The Bahrain Grand Prix Preview - Sun, Sand and Sakhir 23 Apr 2009
With no respite since the rain of China, the Formula One schedule heads into the dust and hard sun of Bahrain this weekend at the Bahrain International Circuit in Sakhir, where Jenson Button and Brawn hope to get back to their winning ways and for a race that wont be interrupted by weather conditions and safety cars.
Felipe Massa has won this one for the past two years, but even Ferrari would be very surprised if the Brazilian can pull it off this time.
The odds continue to favour Brawn, with a car that seems to work very well in dry conditions, while Red Bull Racing must now be regarded as the team most likely to challenge after their excellent maiden one-two success in China.
Toyota need to turn the speed of their TF109 into a good result this weekend, as do Williams with their hitherto unlucky FW31. This is likely to be the last race at which the three diffuser teams enjoy their monopoly, as others are working hard to have similar two-tier aerodynamic components ready for Barcelona.
Interestingly, Bridgestone have brought along the same tyres as they did for Australia and China: the medium prime and the super soft option. This marks the first time that the super soft compound has been used at the 5.412 kilometre circuit which features a diverse mix of 15 turns. Bahrain is one of the toughest tracks on brakes, and the weather conditions are usually hot and dry. The desert location means that the track surface is often sandy and that the grip level rises as the surface is cleaned by the cars running. Traction is crucial to a good lap time, as many of the tight corners lead on to short straights. Tyre management skills of teams and drivers will be under scrutiny, as the high traction demands create additional heat in the tyres.
The race will once again, therefore, be all about tyre management, as it was in Melbourne and as it might have been had it not rained in Shanghai. That will favour the Brawn, which makes less aggressive use of its rubber than most of its rivals.
"Bahrain is always one of my favourite races on the calendar as I love the country, says points leader Jenson Button. The circuit has some great fast flowing sections which really suit my driving style and allow you to push the car to its limits. It's a good circuit for overtaking, particularly at turn one after the long straight where you brake very hard from over 300km/h in seventh gear down to first gear. People tend to brake surprisingly early here so you can make up crucial ground if you are brave. Confidence under braking is the key to a quick lap. You have to believe in the car's performance and have full confidence that you can stop effectively."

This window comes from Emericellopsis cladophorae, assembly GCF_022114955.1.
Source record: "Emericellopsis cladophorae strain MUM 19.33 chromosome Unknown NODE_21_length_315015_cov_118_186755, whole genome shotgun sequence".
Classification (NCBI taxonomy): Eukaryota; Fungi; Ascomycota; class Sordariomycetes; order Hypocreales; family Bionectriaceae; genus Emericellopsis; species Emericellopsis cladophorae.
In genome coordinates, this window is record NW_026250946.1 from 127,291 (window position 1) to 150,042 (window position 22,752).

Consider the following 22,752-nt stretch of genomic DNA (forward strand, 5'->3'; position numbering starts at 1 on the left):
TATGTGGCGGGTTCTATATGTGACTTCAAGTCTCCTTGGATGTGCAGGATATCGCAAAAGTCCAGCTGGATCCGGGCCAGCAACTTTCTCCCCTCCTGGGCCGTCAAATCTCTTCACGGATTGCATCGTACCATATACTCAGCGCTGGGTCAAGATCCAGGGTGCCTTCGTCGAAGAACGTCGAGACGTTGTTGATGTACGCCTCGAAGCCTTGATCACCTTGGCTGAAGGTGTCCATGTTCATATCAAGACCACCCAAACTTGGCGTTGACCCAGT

Fellow Briton Lewis Hamilton is also looking forward to the race. I think it should be good for us - the nature of the circuit, the long straights and the heavy braking zones mean it is a theoretically strong place for KERS, said McLarens world champion. In fact, its got the highest brake wear of the season so far, so it will be interesting to see how well KERS can be exploited around the lap.
Most importantly, we seem to have a solid direction within the team - all our upgrades invariably bring a lap time improvement and our direction on set-up and strategy shows what a strong group we still are. I still think we are several races away from being truly competitive but a straightforward race at Bahrain would give us a very good opportunity to accurately assess where we sit among our rivals.
BMW Sauber will persevere with KERS on Nick Heidfelds F1.09, but it remains to be seen whether either Ferrari or Renault put it back on their cars after deleting it for China.
While confirming that Nelson Piquet will have the new interim diffuser on his R29 that Fernando Alonso used in China, Renault technical director Bob Bell said: We will consider the merits of KERS on a race by race because its not a system that is categorically quicker at every track. It depends on the nature of the circuit and we will continue to assess it on a race by race basis.